Ignore my 'Rotating UTA' system. Works well enough for visual but when I go serious AP I'll lock it down. It is handy to be able to pop the whole UTA off though to work on although not needed much now, maybe later I might get mod happy.

Last edited by ZeroID; 07-03-2012 at 11:18 AM. Reason: More info...
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Old 07-03-2012, 11:12 AM
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Thanks Brent, that would be great.
Where did you get the velcro from?
Also, I've seen pics of your al flat on the mirror cell but how does it pivot as you have a bolt in the centre.
I guess you'd need a see-saw type motion for the 6 point cell which is the motion I'm aiming for.
I've seen pics of an Al U channel pivoting on an Al square tube.
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Old 07-03-2012, 11:23 AM
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Hi Brent,

the dovetail bar is the bit that worries me as mine is the vixen type for the heq5 which is quite narrow.
if you attach the mount on the bar section that's outside the central brace, won't that bar flex as the bar is only fixed to the central brace by bolts along its axis and not like a wide flat that Rolf or Doomsayer uses that has bolts side by side covering a larger area.
That would distribute the shearing forces a bit wider than the narrow dovetail bar.
in my case, I'll be mounting an ST80 on the opposite side which weighs around 2kg's all up.
what I'd planned to do was to bolt a wide plate in the central section and then bolt the dovetail bar on that as then the shear would be across a broader section of the aluminium square and the plate would shear less than the section of Al square tube where the dovetail bar is fixed.
I'm also looking at Carbon fibre sheets I found on EBay.
They're 2.75mm and I'm wondering if I can sandwich a few layers. Just a thought.
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Old 07-03-2012, 06:50 PM
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after a few calculations with an octagonal central and distance to primary from newt.
I know the octagonal will be more difficult to construct given truss angle to optical axis will no longer be 90 deg, but my hunch is that the truss arranged along the surface of a cone would provide better rigidity than along a cylinder.
Moonlite has ball and socket truss connectors, might have to look at alternatives as trusses will be fibre.

newt output says there will be vignetting at focuser of 75% ray if I use a standard 2" focuser with a 51mm ID and 51mm for eyepiece focal plane to camera sensor. I need a minimum of 57mm ID to correct this.

not sure what the practical impact would be.

is the 51mm allowance for a camera nominal?

this is from the newt help page
http://stellafane.org/tm/newt-web/ne...l#UsingACamera

"If you will be using a camera, enter the amount of additional height for the focal plane above the focal plane used for eyepieces. This is usually about 2 inches for 35 mm Single Lens Reflex cameras. You should also add any height required for an off-axis guider. This is usually three quarters to one inch."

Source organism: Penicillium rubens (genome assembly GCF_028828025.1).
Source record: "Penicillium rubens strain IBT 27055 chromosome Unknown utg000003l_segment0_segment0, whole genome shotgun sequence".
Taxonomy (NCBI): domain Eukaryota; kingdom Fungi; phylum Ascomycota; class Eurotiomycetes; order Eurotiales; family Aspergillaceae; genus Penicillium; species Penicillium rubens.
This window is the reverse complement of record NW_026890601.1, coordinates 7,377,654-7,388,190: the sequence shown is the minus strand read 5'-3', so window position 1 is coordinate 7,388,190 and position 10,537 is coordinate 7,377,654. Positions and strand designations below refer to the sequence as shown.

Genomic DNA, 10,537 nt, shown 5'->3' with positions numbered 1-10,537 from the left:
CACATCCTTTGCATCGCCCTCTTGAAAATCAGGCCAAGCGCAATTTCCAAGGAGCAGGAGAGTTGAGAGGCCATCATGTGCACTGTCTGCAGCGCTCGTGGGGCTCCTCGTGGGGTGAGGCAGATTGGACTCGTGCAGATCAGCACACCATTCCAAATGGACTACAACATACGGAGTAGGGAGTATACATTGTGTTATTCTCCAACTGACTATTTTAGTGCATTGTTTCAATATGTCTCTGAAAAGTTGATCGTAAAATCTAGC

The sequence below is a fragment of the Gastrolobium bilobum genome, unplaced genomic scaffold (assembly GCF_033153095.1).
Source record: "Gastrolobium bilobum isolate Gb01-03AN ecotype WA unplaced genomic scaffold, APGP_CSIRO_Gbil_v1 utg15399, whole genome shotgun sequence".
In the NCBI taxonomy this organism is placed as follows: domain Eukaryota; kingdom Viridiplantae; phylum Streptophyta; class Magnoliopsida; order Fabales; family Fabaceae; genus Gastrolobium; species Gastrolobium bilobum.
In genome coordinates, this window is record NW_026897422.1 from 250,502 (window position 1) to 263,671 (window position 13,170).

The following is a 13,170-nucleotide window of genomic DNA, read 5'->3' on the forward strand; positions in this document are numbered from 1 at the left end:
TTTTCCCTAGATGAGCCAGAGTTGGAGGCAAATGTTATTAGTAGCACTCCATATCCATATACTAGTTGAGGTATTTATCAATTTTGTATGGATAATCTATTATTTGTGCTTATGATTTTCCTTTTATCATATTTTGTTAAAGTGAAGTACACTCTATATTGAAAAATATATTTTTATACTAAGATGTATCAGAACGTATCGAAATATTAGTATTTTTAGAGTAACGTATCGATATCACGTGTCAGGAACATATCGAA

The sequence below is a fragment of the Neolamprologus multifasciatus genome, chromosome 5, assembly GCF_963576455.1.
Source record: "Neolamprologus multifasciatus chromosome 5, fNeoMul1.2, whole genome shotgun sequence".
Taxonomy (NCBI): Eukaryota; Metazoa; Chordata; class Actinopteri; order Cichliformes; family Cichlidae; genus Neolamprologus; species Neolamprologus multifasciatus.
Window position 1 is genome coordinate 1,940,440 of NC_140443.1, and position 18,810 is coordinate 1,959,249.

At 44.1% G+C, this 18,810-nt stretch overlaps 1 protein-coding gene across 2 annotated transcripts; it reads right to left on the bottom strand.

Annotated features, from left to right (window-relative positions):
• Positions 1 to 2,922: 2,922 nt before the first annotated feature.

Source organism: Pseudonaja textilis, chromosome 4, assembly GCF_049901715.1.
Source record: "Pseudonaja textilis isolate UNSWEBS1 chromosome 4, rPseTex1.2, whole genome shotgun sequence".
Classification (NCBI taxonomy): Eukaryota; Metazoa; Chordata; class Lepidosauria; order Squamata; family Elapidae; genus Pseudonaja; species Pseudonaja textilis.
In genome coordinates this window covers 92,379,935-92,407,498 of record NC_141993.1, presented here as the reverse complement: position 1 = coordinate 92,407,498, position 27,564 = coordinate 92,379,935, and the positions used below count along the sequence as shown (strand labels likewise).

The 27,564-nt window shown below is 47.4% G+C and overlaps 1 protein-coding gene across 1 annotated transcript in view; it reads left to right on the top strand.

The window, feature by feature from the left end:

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Old 07-03-2012, 08:39 PM
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Hi Alistair, as I mentioned in the PM you can acieve the cone truss effect with the square brace also (without using a larger brace), by attaching the truss poles 45 degrees from where I put them. See the attached pic.
So you wouldn't have to construct an octagonal brace.
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Old 07-03-2012, 09:07 PM
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Hi Rolf,

Thanks, you're right I could use a square central and circular upper brace and achieve the same cone.
But have a look at the attached which roughly shows the direction in which I see forces being transferred to the dovetail bar along the square and along the octagon.
if this is considered, then either a circular or octagonal central would appear to transfer the forces better than a square as corners aren't involved.
My engineering background is electronics and not structural so I could be wrong.

In your case, the dovetail bar is quite wide and may not be such an issue, but with my thin bar and the heavy guide scope it could be an issue.

I might be over thinking this, but its better to consider these factors at this stage rather than later.
My objective is to build as light and rigid as possible as it will be transported very frequently and not fixed permanently.

I'll also be using this on a fork mount as well as on a heq5pro.
the fork mount can easily take heavy ota's, but it'd be on the limits of the heq5pro, hence the obsession to reduce weight.
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Last edited by alistairsam; 07-03-2012 at 09:36 PM.
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Old 10-04-2012, 04:56 PM
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newt help

Hi,
I've finally started build of the 10" F4 truss OTA.

But I need some clarification with newt calculations to work out ota length.
Attached are values I've entered in newt.

What I don't understand is the "Focuser camera travel". from newt help "enter the amount of additional height for the focal plane above the focal plane used for eyepieces"
I've specified the focal point for eyepieces to 20mm from the tip of the focuser. I don't get why I need to add additional distance to a ccd plane.
I thought the CCD would need to be at the focal point.

other bit is illumination field.
with the specs provided, I get a 100% illuminated dia of 15mm.
the qhy8 sensor is 28.4mm diagonal.
should the 100% illuminated field be as close to the sensor diagonal as possible? what should I change to get this right?